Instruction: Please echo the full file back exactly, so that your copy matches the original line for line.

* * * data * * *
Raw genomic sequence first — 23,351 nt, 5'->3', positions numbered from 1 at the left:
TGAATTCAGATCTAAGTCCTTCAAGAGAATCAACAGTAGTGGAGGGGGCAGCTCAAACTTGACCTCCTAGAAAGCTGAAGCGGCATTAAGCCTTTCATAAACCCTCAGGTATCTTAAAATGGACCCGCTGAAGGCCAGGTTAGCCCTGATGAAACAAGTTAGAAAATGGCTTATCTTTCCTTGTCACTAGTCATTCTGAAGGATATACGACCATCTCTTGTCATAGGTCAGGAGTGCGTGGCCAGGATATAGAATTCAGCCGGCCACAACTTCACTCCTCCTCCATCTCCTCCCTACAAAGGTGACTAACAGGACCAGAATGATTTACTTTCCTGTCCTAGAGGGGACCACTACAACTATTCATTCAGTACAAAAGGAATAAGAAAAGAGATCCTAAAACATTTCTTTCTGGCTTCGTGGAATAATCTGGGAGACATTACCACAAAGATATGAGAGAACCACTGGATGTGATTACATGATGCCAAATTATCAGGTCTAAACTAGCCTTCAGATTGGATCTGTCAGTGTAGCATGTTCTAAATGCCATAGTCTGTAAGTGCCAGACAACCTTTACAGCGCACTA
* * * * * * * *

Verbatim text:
Raw genomic sequence first — 23,351 nt, 5'->3', positions numbered from 1 at the left:
TGAATTCAGATCTAAGTCCTTCAAGAGAATCAACAGTAGTGGAGGGGGCAGCTCAAACTTGACCTCCTAGAAAGCTGAAGCGGCATTAAGCCTTTCATAAACCCTCAGGTATCTTAAAATGGACCCGCTGAAGGCCAGGTTAGCCCTGATGAAACAAGTTAGAAAATGGCTTATCTTTCCTTGTCACTAGTCATTCTGAAGGATATACGACCATCTCTTGTCATAGGTCAGGAGTGCGTGGCCAGGATATAGAATTCAGCCGGCCACAACTTCACTCCTCCTCCATCTCCTCCCTACAAAGGTGACTAACAGGACCAGAATGATTTACTTTCCTGTCCTAGAGGGGACCACTACAACTATTCATTCAGTACAAAAGGAATAAGAAAAGAGATCCTAAAACATTTCTTTCTGGCTTCGTGGAATAATCTGGGAGACATTACCACAAAGATATGAGAGAACCACTGGATGTGATTACATGATGCCAAATTATCAGGTCTAAACTAGCCTTCAGATTGGATCTGTCAGTGTAGCATGTTCTAAATGCCATAGTCTGTAAGTGCCAGACAACCTTTACAGCGCACTA